Prioritize a Weekly “Sabbath” to Rest and Renew from Your Labors
I’ve often felt mixed feelings about celebrating the Labor Day Holiday. On one hand, enjoying a three-day weekend is always a delight. On the other hand, as a teacher working in an academic setting for 28 years, it also signaled the beginning of a new school year.
I grieved the ramping up of my responsibilities after enjoying the relaxing pace of summer. Sadly, I noticed an unsustainable pattern of going full blast until I collapsed on the weekends or school holidays.
Even after being retired for nine years, I’m still ensnared by over-scheduling my volunteer activities and not prioritizing sufficient time for rest on a weekly basis. This Labor Day Weekend, I’m committing to enjoying a “Sabbath” on a weekly basis throughout the year.
Many spiritual traditions encourage taking a weekly day off as a Sabbath. In our 24/7 world, I’m not saying it has to be a Saturday or a Sunday, but a consistent 24-hour time period of rest on a regular basis — preferably weekly. For some, their day off might begin on the evening before and end after dinner the next day.
My point is — make the time to rest on a systematic basis. At times, I’ve been prone to “cheating” on my day off. I promise myself that I’ll just spend a few hours on a project, and afterward I’ll rest. But the reality is, I don’t experience the full benefits of resting on my Sabbath when I interrupt it with a work activity.
Frankly, it’s a new discipline for me to give myself permission to play and relax. Being too busy and serious have often been my excuses and code words for not feeling “enough” and distracting myself through workaholism to be “perfect.” Throughout my life, I’ve been rewarded at home and at work for being overly responsible and getting things done in a timely way. Although there is always more that I could do — when do I begin to trust that what I’ve done is sufficient?
Relaxing through play is our natural birthright. However, due to trauma and other challenges, some struggle more than others to feel light-hearted — rather than guilty — when relaxing. Similar to me, many parents have been so exhausted that taking time for fun can often feel like just one more chore on our “to-do” list.
Whenever I need a pep talk that it’s okay to relax and play, I remind myself that playful activities also teach multiple life skills — physically, mentally, emotionally, socially and spiritually. They also create a foundation for healthy adult relationships. Experiencing fun together is often the “glue” that holds family relationships together — especially when times are tense.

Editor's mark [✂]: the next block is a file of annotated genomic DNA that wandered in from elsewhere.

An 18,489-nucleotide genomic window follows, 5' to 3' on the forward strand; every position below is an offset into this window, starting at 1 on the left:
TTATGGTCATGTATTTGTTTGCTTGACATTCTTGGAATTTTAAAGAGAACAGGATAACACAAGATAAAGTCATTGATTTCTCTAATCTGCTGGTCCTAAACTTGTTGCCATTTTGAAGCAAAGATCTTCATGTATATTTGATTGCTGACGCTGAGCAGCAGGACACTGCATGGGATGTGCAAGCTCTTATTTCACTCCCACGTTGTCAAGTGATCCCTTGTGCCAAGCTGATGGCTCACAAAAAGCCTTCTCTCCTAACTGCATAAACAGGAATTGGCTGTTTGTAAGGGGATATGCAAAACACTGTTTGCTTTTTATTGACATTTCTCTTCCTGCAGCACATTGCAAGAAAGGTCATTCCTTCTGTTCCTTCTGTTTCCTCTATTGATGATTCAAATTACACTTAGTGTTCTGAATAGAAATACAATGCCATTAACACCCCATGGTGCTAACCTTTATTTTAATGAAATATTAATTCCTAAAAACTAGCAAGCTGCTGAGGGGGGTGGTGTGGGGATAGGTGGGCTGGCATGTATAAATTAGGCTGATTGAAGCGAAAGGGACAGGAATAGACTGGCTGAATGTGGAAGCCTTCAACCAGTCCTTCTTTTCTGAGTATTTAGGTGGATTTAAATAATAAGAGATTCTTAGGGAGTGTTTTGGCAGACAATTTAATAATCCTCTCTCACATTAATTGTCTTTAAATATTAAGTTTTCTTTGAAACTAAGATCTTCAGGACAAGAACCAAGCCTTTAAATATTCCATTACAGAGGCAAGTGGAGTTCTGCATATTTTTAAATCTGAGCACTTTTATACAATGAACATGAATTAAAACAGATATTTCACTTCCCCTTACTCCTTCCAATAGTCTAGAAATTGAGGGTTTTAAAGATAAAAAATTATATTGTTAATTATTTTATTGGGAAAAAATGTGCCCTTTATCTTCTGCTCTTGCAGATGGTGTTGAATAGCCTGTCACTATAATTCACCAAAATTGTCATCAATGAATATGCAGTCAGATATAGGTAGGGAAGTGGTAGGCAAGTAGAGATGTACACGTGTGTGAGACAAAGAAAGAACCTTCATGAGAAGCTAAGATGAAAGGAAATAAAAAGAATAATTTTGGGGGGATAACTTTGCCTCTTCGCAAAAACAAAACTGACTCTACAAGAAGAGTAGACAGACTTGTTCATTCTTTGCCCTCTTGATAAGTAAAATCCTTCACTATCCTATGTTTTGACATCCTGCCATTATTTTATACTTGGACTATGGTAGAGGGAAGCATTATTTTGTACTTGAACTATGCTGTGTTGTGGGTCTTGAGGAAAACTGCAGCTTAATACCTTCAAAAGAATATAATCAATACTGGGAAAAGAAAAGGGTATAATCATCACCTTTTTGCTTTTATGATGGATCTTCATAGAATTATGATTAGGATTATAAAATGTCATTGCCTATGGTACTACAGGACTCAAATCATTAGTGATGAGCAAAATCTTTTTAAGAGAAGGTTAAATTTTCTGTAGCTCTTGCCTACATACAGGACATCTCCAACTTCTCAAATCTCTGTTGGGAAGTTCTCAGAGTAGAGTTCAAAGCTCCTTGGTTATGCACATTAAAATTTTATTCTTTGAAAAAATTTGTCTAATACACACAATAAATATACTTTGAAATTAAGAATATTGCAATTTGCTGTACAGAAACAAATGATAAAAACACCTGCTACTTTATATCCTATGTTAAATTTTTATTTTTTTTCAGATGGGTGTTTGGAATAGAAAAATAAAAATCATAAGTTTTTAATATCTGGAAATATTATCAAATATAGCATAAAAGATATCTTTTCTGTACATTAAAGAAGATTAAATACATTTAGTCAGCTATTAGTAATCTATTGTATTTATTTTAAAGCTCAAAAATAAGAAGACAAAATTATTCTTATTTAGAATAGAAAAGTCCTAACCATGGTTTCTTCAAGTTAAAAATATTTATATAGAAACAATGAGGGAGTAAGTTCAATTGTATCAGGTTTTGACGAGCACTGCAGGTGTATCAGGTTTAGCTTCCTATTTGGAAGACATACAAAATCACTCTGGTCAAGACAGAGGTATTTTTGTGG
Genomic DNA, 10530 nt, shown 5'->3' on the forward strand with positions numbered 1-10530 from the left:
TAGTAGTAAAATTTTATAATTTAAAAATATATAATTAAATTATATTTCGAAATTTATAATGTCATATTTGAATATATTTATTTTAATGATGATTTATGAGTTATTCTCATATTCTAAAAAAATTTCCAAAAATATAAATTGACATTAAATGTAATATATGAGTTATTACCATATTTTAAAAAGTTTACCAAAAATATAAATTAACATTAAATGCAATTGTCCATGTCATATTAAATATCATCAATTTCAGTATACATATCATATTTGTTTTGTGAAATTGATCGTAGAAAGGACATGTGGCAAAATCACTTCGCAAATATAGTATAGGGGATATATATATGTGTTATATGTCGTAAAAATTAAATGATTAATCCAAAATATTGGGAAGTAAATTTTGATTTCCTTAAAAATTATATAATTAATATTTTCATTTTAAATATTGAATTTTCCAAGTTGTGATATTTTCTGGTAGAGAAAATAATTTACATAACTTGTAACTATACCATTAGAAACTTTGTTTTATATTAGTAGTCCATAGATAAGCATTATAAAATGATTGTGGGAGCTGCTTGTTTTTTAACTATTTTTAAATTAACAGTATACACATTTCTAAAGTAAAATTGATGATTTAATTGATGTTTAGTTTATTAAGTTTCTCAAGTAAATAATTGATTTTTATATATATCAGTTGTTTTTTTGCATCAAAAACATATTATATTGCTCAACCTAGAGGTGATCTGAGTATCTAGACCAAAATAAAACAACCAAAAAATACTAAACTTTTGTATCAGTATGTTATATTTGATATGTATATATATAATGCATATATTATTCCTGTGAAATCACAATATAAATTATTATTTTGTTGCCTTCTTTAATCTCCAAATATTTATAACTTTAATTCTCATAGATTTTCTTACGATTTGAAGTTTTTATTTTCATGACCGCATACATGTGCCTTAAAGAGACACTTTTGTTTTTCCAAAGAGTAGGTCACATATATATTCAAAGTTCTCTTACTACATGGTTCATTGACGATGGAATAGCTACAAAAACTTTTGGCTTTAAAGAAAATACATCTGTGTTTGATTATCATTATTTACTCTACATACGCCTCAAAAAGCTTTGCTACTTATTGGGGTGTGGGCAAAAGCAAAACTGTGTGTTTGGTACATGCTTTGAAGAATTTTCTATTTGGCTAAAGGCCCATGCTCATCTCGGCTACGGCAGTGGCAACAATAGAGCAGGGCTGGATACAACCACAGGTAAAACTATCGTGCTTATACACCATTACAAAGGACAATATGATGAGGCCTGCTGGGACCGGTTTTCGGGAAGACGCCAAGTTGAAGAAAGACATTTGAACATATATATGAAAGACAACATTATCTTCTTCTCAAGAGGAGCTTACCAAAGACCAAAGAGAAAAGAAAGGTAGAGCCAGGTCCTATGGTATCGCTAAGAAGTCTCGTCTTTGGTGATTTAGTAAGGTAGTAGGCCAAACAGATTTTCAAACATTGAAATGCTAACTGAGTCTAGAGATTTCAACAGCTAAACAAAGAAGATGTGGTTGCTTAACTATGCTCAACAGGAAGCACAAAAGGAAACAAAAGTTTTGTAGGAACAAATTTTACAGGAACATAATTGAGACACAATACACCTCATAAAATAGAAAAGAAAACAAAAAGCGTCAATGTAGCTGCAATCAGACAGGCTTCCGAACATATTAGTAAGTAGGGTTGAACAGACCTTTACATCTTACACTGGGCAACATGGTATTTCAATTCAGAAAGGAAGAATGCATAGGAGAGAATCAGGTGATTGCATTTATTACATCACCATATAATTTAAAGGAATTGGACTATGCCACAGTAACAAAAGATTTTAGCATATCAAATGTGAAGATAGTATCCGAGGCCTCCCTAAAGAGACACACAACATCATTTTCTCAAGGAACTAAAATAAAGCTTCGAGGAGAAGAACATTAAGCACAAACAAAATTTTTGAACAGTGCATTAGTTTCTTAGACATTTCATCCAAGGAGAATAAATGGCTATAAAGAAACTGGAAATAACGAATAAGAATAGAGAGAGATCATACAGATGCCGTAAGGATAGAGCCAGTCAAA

Why? Because they create joyful and sensory memories of being loved and accepted. Research confirms that those who play together tend toward enjoying each other and staying together.
Recently, the words from Matthew’s Gospel: 11:28-30 have been inspiring me to let go of some of the heavy burdens that I’ve been carrying. Jesus reminds me:
“Come to me, all of you who are weary and carry heavy burdens, and I will give you rest. Take my yoke and learn from me, for I am gentle and humble in heart, and you will find rest for your souls. For my yoke is easy and my burden is light.”
In agricultural communities, to be “yoked together” meant two animals or people were working and pulling together for a common purpose and goal. Together, they balanced any burdens and made them easier to manage. Doing more than my share can create an imbalance that fosters resentment. To be “humble in heart” means that I do what is mine to do — not what my ego demands of me.
This Labor Day Weekend, as we prepare to start a new academic year, I encourage you to join me in finding consistent ways to honor a weekly Sabbath in our lives. May we release our burdens and make choices that restore and renew our well-being throughout the year.
Susie Leonard Weller holds a master’s degree in pastoral ministry and works as a certified life and spiritual coach. Learn more about her at https://www.susieweller.com/index.html